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GR10-E - Alberta Slip:Ravenscrag Cone 10R Celadon

Modified: 2023-10-31 23:48:28

A celadon recipe affording slurry and fired properties control (because proportions of raw and calcined materials and frit can be adjusted)

Material Amount
Alberta Slip 1000F Roast47.50
Ravenscrag Slip47.50
Ferro Frit 31345.00


This is a celadon that you can tune to your needs. It works well on dark and light stonewares and porcelains. Adjust the proportions of Alberta Slip to Ravenscrag Slip to fine-tune the color (more Ravenscrag for lighter color). Adjust the amount of frit to tune the amount of gloss and melt fluidity. Fine tune the thermal expansion by changing the frit (e.g. frit 3134 for higher expansion, 3249 for lower, 3124 for nuetral).

Since this glaze is 90% clay, roast half of the Alberta Slip complement to reduce the drying shrinkage (for application to bisque ware). If applied to leather-hard ware it should be OK as to use raw Alberta and Ravencrag Slips.

Related Information

GR10-E Ravenscrag:Alberta Slip with 10% calcium carbonate

At cone 10R this produces an overly melted glaze. It also crazes.

Ravenscrag GR10-E celadon glaze

(50:50 Ravenscrag Slip:Alberta Slip) at cone 10R on porcelain (right) and stoneware (left).

GR10-E 50:50 Alberta Slip:Ravenscrag Slip celadon at cone 10R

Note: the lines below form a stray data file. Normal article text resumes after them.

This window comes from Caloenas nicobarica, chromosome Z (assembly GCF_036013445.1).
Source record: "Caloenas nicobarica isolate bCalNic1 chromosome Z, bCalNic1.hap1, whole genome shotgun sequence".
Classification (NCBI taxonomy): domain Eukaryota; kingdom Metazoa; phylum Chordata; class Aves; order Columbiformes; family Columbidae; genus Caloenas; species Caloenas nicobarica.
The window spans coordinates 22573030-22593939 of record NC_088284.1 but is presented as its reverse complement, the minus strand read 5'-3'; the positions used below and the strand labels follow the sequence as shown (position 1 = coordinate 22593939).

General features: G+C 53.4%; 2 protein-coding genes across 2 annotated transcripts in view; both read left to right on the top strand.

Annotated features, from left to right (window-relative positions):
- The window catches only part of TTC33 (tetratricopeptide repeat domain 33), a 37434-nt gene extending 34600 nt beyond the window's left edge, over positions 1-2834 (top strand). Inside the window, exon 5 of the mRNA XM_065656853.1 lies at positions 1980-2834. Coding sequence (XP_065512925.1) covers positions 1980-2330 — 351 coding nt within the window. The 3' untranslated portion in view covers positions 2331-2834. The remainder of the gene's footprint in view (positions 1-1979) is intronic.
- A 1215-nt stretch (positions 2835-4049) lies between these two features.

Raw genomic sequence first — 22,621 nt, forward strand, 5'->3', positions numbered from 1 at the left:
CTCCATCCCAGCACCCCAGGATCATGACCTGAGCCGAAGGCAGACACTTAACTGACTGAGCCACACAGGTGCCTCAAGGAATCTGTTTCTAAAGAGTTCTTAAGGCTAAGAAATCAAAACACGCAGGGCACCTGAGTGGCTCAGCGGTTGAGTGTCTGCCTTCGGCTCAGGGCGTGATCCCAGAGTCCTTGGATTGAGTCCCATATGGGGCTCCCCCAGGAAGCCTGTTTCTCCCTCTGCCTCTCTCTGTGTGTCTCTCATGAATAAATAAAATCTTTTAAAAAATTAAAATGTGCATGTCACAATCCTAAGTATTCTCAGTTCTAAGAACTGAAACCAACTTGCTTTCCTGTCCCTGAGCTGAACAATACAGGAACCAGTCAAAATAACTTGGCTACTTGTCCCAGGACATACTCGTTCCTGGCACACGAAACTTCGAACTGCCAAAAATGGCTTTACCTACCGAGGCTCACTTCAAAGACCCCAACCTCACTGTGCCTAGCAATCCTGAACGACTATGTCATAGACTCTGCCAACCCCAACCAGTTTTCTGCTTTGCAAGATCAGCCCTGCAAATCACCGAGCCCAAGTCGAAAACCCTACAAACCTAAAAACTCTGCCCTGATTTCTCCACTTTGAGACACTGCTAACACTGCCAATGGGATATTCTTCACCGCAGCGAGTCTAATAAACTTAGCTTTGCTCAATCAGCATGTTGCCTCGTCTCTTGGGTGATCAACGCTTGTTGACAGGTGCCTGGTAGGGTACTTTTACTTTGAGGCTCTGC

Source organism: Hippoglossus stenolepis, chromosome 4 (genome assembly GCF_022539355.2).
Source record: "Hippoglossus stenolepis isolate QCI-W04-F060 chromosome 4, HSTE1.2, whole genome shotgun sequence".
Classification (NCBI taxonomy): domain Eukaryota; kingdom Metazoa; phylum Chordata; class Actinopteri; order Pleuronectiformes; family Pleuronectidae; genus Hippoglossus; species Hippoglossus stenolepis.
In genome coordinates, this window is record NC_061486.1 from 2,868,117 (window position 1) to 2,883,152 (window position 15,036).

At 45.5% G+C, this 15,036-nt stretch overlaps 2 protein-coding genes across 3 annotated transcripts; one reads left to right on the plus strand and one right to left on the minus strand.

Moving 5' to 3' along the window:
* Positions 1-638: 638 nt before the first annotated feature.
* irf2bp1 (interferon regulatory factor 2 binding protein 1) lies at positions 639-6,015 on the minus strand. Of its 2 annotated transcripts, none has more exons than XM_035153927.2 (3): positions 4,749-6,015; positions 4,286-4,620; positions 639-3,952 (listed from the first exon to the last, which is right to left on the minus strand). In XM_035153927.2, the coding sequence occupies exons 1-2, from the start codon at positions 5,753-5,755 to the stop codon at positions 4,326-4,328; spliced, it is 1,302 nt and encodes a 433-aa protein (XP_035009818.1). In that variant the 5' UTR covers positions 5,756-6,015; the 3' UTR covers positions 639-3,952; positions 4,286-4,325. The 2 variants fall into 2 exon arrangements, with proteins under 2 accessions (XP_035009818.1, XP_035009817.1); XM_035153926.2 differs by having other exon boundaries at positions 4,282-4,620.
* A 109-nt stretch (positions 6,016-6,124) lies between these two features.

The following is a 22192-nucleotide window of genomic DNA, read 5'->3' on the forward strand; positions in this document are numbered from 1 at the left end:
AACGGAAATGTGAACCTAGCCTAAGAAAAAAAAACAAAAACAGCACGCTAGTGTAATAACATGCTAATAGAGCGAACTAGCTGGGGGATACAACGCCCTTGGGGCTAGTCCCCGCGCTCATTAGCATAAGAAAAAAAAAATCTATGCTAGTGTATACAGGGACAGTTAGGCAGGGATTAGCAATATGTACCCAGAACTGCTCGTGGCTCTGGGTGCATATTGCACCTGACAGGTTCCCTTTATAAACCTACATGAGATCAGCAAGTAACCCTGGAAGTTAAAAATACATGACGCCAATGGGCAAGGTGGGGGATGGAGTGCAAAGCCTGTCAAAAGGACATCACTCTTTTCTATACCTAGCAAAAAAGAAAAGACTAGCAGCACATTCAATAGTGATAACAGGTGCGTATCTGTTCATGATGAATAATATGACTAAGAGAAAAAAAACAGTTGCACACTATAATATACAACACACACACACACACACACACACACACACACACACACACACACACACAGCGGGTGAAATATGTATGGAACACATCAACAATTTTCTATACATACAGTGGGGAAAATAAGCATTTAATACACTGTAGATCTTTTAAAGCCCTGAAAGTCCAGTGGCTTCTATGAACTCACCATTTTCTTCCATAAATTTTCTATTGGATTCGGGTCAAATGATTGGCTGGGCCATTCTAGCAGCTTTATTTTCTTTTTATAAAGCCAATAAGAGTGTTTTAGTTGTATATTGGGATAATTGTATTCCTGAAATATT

On a white stoneware and a porcelain. The glaze is transparent, it has depth and varies in shade according to thickness, breaking to a much lighter shade on the edges of contours.

Ravenscrag Alberta Slip Celadon mug by Tony Hansen

The outside glaze on this cone 10R mug (made of Plainsman H550) is G2881B, simply an Alberta Slip:Ravenscrag Slip 50:50 mix (the Ravenscrag Slip portion was roasted). 5% Ferro Frit 3134 was added to get a little better melting (to produce a high gloss). This produces a good celadon with great working and application properties. Inside glaze: Pure Ravenscrag Slip (mixed 50:50 roast and raw).

Roasting Alberta and Ravenscrag Slips at 1000F: Essential for good glazes

Roasted Alberta Slip (right) and raw powder (left). These are thin-walled 5 inch cast bowls, each holds about 1 kg. I hold the kiln at 1000F for 30 minutes. Why do this? Because Alberta Slip is a clay, it shrinks on drying (if used raw the GA6-B and similar recipes will crack as they dry and then crawl during firing). Roasting eliminates that. Calcining to 1850F sinters some particles together (creating a gritty material) while roasting to 1000F produces a smooth, fluffy powder. Technically, Alberta Slip losses 3% of its weight on roasting so I should use 3% less than a recipe calls for. But I often just swap them gram-for-gram.

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